The Frontstretch: Talking NASCAR TV: Knights of Standards and Practices, Please Report to the SPEED Stage by Phil Allaway -- Tuesday October 20, 2009

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Hello, race fans. Last weekend’s races at Lowe’s Motor Speedway (soon to become Charlotte Motor Speedway once again) were marked by cold weather and somewhat dodgy conditions (both races were somewhat hampered by rain, in addition to the cold weather). This can affect race coverage positively or negatively.

Which way did the networks go? Well, before I start with the race coverage critiques, there are a couple of other things to cover. The first of these was the Hall of Fame announcement ceremony, which both ESPN and SPEED covered in varying degrees. ESPN did it with a short cut-in for live coverage of the announcement on ESPNEWS with analysis from Dr. Jerry Punch in Charlotte, who just so happens to be a voter. Punch is informative enough… but the coverage was simply too little. ESPN only showed the announcement, some analysis… and that was it. They were gone in 20 minutes or so.

On SPEED, however, the Hall of Fame announcement was the centerpiece of a two hour live show. Mike Joy and Ken Squier (both of whom had votes in the process), along with Darrell Waltrip and Kyle Petty anchored the telecast. Randy Pemberton and Wendy Venturini were also reporting from the floor after the announcement of the five inductees, which none of whom really surprised me all that much. (For the record, I considered both Frances, Earnhardt, and Petty to be locks, leaving one wild card spot open. I’m fine with Junior Johnson taking it, but I would have been fine with Pearson too).

The floor interviews were OK, although Pemberton’s with Ned Jarrett was a little rough (I think the camera cut to them about five seconds before they anticipated it, to be honest). The real fun came with the four anchors having guests up at their portable set. Brian France shows up these days at NASCAR functions about as often as the Mr. Invincibility item appears in the first Teenage Mutant Ninja Turtles video game on the NES (for reference purposes, it shows up three times in the whole game), so it was nice to see him talk about his father. Same for Lesa, who I can’t remember having appeared on television before Wednesday.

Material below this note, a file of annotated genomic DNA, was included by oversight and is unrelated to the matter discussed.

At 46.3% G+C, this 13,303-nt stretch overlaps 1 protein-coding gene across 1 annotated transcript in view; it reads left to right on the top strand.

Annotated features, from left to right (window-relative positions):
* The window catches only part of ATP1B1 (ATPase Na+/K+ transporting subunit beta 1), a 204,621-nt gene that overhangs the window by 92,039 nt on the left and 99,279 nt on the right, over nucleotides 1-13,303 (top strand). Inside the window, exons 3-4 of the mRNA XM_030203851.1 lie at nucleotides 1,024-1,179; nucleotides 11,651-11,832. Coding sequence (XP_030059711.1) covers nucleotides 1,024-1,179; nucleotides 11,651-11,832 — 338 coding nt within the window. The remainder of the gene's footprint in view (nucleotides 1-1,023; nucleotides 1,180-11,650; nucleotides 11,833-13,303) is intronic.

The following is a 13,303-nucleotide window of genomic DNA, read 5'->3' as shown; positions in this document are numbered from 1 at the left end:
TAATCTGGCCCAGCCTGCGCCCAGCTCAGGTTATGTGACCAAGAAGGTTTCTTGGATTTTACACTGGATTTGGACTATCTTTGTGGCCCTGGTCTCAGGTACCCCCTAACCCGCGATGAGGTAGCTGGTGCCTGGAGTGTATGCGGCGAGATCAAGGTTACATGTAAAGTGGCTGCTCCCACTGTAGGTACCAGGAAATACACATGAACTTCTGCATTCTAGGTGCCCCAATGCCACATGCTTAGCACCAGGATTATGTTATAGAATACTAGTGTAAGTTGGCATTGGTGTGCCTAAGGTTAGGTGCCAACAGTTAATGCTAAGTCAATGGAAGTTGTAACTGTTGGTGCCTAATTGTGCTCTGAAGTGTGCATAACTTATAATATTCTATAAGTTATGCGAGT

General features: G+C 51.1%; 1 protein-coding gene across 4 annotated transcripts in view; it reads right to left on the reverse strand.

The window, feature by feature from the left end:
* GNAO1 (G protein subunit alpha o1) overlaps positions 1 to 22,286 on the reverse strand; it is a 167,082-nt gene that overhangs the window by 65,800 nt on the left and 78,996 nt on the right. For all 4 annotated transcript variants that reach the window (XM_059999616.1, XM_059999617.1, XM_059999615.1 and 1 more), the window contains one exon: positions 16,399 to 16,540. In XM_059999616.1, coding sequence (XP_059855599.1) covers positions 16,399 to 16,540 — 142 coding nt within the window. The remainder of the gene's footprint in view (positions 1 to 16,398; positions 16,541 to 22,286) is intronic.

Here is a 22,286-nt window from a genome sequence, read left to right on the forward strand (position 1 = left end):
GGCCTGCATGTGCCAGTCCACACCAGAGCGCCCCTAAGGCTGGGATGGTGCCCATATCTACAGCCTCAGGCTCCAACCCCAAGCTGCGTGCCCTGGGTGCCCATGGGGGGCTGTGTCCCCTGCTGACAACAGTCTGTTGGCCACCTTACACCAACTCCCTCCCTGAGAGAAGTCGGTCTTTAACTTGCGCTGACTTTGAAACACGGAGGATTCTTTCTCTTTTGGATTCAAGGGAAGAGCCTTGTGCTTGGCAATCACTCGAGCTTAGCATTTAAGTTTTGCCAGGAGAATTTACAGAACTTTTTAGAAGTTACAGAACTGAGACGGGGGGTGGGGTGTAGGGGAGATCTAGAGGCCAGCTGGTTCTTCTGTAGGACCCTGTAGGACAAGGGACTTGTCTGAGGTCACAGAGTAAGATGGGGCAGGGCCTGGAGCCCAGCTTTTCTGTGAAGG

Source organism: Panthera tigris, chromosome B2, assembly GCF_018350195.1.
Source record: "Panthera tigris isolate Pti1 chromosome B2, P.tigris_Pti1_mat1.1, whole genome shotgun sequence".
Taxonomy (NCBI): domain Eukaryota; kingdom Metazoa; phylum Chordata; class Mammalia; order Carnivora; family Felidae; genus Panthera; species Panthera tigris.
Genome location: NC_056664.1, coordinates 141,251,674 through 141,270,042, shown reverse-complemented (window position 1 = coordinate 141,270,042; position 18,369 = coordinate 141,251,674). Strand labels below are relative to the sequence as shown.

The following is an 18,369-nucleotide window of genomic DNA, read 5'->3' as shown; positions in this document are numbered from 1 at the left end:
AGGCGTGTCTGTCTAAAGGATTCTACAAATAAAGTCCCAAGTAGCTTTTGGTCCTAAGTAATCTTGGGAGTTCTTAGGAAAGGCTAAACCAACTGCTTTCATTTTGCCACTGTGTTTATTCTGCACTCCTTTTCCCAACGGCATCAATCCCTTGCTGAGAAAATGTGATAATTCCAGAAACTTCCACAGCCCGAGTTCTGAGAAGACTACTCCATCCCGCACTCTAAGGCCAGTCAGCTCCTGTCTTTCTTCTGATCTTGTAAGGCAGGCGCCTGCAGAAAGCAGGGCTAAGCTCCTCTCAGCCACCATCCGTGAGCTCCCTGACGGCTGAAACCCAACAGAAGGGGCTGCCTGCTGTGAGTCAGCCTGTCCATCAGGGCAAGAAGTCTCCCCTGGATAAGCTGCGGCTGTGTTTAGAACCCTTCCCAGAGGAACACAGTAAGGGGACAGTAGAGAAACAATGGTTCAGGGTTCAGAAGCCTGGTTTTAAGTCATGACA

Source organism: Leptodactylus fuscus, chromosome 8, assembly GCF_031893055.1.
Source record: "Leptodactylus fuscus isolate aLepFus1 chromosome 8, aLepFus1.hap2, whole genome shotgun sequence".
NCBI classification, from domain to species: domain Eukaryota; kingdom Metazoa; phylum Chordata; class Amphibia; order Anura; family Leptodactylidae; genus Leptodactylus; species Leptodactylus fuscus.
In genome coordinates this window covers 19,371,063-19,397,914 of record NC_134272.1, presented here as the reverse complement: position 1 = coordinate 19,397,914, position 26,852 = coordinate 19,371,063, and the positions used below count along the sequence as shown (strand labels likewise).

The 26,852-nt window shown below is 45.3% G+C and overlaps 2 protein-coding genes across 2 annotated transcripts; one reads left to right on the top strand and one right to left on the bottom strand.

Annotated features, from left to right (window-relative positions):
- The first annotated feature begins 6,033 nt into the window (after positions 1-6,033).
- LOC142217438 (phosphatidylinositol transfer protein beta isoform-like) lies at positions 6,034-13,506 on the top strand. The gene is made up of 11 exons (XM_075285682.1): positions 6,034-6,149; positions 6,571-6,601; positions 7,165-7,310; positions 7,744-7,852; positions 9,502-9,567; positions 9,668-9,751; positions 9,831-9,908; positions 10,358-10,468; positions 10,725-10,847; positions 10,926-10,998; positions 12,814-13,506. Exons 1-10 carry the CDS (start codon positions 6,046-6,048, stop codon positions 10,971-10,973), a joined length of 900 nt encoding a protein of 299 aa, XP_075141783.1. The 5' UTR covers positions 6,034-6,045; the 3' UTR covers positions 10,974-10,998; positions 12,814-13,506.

But it was the time that Richard and Lynda Petty spent on the set which was classic stuff. It was definitely a good way to spend your time right after work. Kyle was legitimately happy for his father, despite the acrimony that has played out between them over the years. Meanwhile, that story about Michael Waltrip living with the Pettys is crazy. I don’t really care that it had nothing to do with anything from last Wednesday… it was interesting.

Overall, SPEED’s coverage was a great show to watch, and I hope that with the building opening next year, that there will be more chances to do something like this type of coverage of the sport.

ESPN and SPEED took drastically different approaches to their Hall of Fame induction coverage. SPEED’s extensive coverage included a compelling sitdown with Richard and Lynda Petty.

It is true that after NASCAR bound itself to traditions for so long, there is now a dearth of general knowledge about the history of the sport today. There probably always has been amongst casual fans, but even some of the die-hards don’t have the best knowledge of the sport’s history. Well, the Hall of Fame in Charlotte will go a ways towards alleviating that, but it can only do so much. Some have argued that NASCAR needs its own cable network like the NFL, NBA, MLB, and the NHL already do. I think that would be nice, but I question a lot of things if that were to happen.

At this point, I simply do not know whether a NASCAR Network and SPEED can co-exist. There’s only so much NASCAR content out there. Apparently, the original plan was for SPEED to be that NASCAR Network starting in 2002, but those plans fell through. Based on SPEED’s dropping of many properties in recent years, including most of their offseason programming (some of which, including the WRC and the Isle of Man TT, has been picked up by Discovery’s HD Theater), it could still be argued that they may be going in that direction eventually. Also, there’s that issue of carriage for the channel from national cable providers (if it ends up being separate from SPEED). Sports fans are sick of the stupid battles between companies and programming providers (Versus, anyone?) that do nothing but deny people the chance to watch what they want, and those exclusivity deals that tick me off so much (NASCAR needs to open up HotPass to everyone, now).

Also of note, Kenny Wallace announced on his Twitter feed on Monday that he has re-signed with SPEED for another two years through the end of 2011. Great news for fans of the Herminator, who will continue in his current capacity on SPEED.

One final thing of note on SPEED this weekend was a blatant violation of S&P on NASCAR Smarts. In this case, we’re not talking about Start and Parks, but the infamous “Standards and Practices.” Traditionally with game shows (which NASCAR Smarts would kind of qualify as), people who work for the channel broadcasting the show, are related to someone working for the channel, or people who work for sponsors of the show are prohibited from being contestants. SPEED broke this rule at Charlotte by having a relative of John Roberts as a contestant on the show. That is Bush League and should never be repeated.